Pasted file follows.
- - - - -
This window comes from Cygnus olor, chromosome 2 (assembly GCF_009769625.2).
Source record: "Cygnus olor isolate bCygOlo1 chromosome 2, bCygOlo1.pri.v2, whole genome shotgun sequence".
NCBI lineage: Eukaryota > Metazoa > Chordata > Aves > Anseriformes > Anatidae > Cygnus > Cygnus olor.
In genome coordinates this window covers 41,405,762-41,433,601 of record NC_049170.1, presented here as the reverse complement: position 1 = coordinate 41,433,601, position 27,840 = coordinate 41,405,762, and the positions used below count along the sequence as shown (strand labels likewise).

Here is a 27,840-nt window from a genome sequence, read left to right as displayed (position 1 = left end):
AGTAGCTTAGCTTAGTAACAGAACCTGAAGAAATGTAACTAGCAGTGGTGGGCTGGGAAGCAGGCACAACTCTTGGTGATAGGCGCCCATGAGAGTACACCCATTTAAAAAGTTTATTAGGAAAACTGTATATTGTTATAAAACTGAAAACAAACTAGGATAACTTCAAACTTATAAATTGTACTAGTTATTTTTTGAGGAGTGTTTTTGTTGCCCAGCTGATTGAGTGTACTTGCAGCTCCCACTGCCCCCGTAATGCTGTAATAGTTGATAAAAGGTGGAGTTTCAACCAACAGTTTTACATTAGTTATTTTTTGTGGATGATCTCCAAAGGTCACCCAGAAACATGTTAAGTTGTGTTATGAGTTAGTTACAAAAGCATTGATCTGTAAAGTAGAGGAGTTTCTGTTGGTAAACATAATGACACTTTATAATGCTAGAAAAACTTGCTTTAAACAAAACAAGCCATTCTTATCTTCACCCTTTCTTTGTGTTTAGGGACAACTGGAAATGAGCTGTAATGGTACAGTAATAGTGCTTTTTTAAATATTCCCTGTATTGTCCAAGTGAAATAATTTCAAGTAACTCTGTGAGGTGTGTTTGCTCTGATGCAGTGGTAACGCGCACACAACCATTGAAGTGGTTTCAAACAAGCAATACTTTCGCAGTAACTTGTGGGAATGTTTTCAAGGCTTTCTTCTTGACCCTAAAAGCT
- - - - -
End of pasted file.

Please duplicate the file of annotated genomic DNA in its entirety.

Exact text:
This window comes from Cygnus olor, chromosome 2 (assembly GCF_009769625.2).
Source record: "Cygnus olor isolate bCygOlo1 chromosome 2, bCygOlo1.pri.v2, whole genome shotgun sequence".
NCBI lineage: Eukaryota > Metazoa > Chordata > Aves > Anseriformes > Anatidae > Cygnus > Cygnus olor.
In genome coordinates this window covers 41,405,762-41,433,601 of record NC_049170.1, presented here as the reverse complement: position 1 = coordinate 41,433,601, position 27,840 = coordinate 41,405,762, and the positions used below count along the sequence as shown (strand labels likewise).

Here is a 27,840-nt window from a genome sequence, read left to right as displayed (position 1 = left end):
AGTAGCTTAGCTTAGTAACAGAACCTGAAGAAATGTAACTAGCAGTGGTGGGCTGGGAAGCAGGCACAACTCTTGGTGATAGGCGCCCATGAGAGTACACCCATTTAAAAAGTTTATTAGGAAAACTGTATATTGTTATAAAACTGAAAACAAACTAGGATAACTTCAAACTTATAAATTGTACTAGTTATTTTTTGAGGAGTGTTTTTGTTGCCCAGCTGATTGAGTGTACTTGCAGCTCCCACTGCCCCCGTAATGCTGTAATAGTTGATAAAAGGTGGAGTTTCAACCAACAGTTTTACATTAGTTATTTTTTGTGGATGATCTCCAAAGGTCACCCAGAAACATGTTAAGTTGTGTTATGAGTTAGTTACAAAAGCATTGATCTGTAAAGTAGAGGAGTTTCTGTTGGTAAACATAATGACACTTTATAATGCTAGAAAAACTTGCTTTAAACAAAACAAGCCATTCTTATCTTCACCCTTTCTTTGTGTTTAGGGACAACTGGAAATGAGCTGTAATGGTACAGTAATAGTGCTTTTTTAAATATTCCCTGTATTGTCCAAGTGAAATAATTTCAAGTAACTCTGTGAGGTGTGTTTGCTCTGATGCAGTGGTAACGCGCACACAACCATTGAAGTGGTTTCAAACAAGCAATACTTTCGCAGTAACTTGTGGGAATGTTTTCAAGGCTTTCTTCTTGACCCTAAAAGCT